WASHINGTON -- A broad spectrum of civil rights leaders who rarely appear together gathered here yesterday for a discussion of racism in America and worked hard to project an image of unity. But they didn't succeed in eliminating the tensions among them.
Assembled on a Washington stage were two-time presidential candidate Jesse L. Jackson; Benjamin Chavis, the new leader of the NAACP; and Louis Farrakhan, controversial leader of the Nation of Islam, along with Rep. Kweise Mfume, the Baltimore Democrat who is chairman of the Congressional Black Caucus, and Rep. Maxine Waters of California, who is a member of the Black Caucus.
Brought together by Mr. Mfume for the caucus' annual legislative weekend, the civil rights leaders made it clear that they are united in purpose, if not in their methods, and that they don't want to air their differences publicly.
"If we have differences, we never discuss them with you," said Mr. Farrakhan, pointing to a bank of television cameras.
But a dispute over the failure to invite Mr. Farrakhan to speak at last month's March on Washington by civil rights groups marred the declarations of brotherhood. After Mr. Farrakhan was excluded, he attacked the organizers of the march in his newspaper, the Final Call, which his followers were selling yesterday outside the meeting at the Washington Convention Center.
A question from the audience asked how the panelists could seek unity "when there is such disunity" among black leaders, specifically mentioning Mr. Jackson, who was prominent in the march, and Mr. Farrakhan. Both men insisted that there is no rift between them.
But the relationship has not been the smoothest. After endorsing Mr. Jackson's 1984 presidential bid, Mr. Farrakhan was quoted as describing Judaism as a "gutter religion" and praising Adolf Hitler as "a great man," prompting Mr. Jackson to disavow his support.
Mr. Chavis acknowledged "it was a mistake not to have Mr. Farrakhan speak at the March on Washington." But, he added, "it was also a mistake, Mr. Farrakhan, for your publication to denounce brothers who did not prevent you from speaking."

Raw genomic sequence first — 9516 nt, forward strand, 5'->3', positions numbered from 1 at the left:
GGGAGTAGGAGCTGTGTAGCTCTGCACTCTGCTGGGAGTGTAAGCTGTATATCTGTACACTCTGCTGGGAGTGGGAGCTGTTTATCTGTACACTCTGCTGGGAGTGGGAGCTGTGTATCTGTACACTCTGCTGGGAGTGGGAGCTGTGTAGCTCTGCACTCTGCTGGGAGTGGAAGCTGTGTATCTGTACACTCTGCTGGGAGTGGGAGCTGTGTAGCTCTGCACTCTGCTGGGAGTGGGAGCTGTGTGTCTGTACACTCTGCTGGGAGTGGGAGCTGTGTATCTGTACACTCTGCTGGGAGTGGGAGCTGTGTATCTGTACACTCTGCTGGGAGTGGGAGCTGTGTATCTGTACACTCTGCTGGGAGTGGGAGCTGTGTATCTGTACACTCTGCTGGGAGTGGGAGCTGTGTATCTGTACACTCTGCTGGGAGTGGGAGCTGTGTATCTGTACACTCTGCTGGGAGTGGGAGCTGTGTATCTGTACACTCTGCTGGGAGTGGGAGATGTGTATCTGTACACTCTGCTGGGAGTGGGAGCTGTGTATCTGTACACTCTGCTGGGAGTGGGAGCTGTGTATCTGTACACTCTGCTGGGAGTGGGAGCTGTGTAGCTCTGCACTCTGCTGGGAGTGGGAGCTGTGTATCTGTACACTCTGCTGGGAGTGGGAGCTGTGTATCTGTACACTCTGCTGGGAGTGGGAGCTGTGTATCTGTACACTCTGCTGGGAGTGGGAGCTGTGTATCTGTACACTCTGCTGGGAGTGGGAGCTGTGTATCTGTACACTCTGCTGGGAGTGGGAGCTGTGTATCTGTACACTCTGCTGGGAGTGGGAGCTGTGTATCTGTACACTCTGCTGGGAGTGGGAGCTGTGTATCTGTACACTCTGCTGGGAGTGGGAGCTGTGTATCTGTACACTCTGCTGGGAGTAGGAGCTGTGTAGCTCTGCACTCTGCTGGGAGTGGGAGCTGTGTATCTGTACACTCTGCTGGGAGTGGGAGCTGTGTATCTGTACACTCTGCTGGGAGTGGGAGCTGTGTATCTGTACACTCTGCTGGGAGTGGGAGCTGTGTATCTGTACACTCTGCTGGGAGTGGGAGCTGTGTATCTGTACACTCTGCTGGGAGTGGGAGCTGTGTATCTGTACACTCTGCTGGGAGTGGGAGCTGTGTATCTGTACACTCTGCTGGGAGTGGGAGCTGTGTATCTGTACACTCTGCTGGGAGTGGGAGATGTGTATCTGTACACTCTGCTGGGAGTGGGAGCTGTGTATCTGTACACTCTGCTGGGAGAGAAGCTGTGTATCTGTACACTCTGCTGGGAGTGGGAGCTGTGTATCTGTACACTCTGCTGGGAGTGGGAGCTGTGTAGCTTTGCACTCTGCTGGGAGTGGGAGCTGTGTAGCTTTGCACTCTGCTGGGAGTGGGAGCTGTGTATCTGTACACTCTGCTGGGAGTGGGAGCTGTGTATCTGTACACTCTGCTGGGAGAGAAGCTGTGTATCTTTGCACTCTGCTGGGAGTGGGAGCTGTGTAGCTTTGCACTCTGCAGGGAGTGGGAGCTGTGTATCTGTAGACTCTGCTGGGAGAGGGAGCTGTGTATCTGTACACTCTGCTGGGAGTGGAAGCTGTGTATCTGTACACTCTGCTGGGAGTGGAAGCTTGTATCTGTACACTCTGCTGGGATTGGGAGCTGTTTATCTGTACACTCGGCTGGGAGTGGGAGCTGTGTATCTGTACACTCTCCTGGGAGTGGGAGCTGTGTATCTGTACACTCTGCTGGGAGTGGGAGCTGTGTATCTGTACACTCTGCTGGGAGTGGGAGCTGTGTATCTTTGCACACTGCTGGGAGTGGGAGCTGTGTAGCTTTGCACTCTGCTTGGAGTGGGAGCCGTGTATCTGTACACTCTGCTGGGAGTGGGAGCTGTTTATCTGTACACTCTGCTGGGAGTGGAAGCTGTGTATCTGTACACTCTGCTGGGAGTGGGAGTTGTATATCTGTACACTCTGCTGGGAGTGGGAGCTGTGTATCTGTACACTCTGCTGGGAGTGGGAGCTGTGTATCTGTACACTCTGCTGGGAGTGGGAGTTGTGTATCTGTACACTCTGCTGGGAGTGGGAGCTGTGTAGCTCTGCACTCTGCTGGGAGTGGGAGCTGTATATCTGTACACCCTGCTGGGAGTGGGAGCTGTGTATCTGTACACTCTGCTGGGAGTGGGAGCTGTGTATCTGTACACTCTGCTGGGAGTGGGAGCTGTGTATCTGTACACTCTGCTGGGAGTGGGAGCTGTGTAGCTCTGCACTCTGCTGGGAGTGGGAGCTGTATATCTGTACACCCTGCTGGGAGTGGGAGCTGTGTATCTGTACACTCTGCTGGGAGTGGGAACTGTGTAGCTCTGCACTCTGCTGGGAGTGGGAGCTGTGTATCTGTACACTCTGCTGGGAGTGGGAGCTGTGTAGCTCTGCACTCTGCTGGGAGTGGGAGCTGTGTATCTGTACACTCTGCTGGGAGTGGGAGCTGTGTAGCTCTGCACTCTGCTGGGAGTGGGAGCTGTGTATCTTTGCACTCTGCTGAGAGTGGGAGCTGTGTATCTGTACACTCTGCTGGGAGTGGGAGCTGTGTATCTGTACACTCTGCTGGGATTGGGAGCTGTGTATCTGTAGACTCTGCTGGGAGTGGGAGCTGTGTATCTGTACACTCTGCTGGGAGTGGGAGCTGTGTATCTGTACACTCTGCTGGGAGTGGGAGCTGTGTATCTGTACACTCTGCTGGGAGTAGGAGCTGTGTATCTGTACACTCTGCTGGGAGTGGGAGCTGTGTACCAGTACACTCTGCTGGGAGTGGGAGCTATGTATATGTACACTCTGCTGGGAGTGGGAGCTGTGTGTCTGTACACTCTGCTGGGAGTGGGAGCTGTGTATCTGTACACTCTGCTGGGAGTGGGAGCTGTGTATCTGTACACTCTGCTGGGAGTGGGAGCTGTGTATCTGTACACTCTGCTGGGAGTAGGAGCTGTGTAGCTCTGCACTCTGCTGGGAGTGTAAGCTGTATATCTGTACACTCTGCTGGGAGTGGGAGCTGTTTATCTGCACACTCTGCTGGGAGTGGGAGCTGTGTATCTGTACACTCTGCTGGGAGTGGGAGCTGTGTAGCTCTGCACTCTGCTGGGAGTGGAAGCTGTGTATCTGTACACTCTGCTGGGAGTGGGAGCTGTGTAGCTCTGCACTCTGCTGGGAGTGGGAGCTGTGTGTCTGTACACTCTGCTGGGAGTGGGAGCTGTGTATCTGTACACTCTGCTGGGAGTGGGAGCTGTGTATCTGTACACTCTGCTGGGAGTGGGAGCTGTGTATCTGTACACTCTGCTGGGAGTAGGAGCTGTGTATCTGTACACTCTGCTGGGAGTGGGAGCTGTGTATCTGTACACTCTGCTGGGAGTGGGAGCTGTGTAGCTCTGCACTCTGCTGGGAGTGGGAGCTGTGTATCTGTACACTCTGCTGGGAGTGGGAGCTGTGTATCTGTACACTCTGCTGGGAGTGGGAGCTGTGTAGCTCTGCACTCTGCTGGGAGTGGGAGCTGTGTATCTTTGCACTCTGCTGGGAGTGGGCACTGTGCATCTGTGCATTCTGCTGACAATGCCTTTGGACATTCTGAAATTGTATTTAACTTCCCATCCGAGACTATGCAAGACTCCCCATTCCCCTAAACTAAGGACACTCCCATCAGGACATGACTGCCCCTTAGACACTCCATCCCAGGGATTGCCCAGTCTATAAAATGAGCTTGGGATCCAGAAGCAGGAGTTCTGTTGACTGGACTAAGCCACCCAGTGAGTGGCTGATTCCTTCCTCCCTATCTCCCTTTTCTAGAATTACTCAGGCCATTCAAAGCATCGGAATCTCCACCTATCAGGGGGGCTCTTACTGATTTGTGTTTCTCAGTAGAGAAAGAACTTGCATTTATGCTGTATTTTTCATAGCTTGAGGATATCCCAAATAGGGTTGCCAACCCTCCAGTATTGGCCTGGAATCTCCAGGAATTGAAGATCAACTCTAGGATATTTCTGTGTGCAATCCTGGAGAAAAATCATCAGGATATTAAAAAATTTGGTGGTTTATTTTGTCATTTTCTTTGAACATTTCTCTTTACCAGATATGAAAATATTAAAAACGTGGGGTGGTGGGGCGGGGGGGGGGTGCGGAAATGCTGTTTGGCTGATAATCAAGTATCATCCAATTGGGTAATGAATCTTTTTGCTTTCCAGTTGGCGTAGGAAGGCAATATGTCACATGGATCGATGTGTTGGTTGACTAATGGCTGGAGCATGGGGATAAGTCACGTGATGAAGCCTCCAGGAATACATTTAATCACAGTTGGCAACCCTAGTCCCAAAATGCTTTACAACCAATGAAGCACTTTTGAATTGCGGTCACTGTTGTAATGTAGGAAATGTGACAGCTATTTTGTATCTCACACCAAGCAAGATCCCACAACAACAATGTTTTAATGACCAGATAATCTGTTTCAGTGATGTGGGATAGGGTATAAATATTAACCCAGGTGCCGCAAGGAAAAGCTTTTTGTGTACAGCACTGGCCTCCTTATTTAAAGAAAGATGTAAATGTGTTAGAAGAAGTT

Mr. Farrakhan thanked Mr. Chavis for his statement but then went on to add pointedly, "A mistake is an unintentional departure from right. An error is an intentional departure. . . . It was more than a mistake. It was an error."
What was not discussed yesterday was the charge in Mr. Farrakhan's newspaper that in deciding not to invite him, organizers had succumbed to pressure from Jewish supporters of the march. The newspaper accused "negro leaders" of "an act of cowardice."
In the newspaper, Mr. Farrakhan wrote: "We must be free from this inordinate influence and control by members of the Jewish community. So, I say to those powerful Jews who wield this kind of influence and power: LET MY PEOPLE GO."
The dispute over the March on Washington overshadowed the discussion of unity, which consumed most of the two hours.
The panel session was organized by Mr. Mfume, who said later, "I was concerned about the level of speculation . . . that there has been a rift or tension" among the leaders in the civil rights community. "So, I wanted to go to the heart of it" by putting them in a room together.
For Deborah Hall-Greene, human resources manager for a high-tech firm that does government research, "It was absolutely fantastic -- especially to see the leaders come together."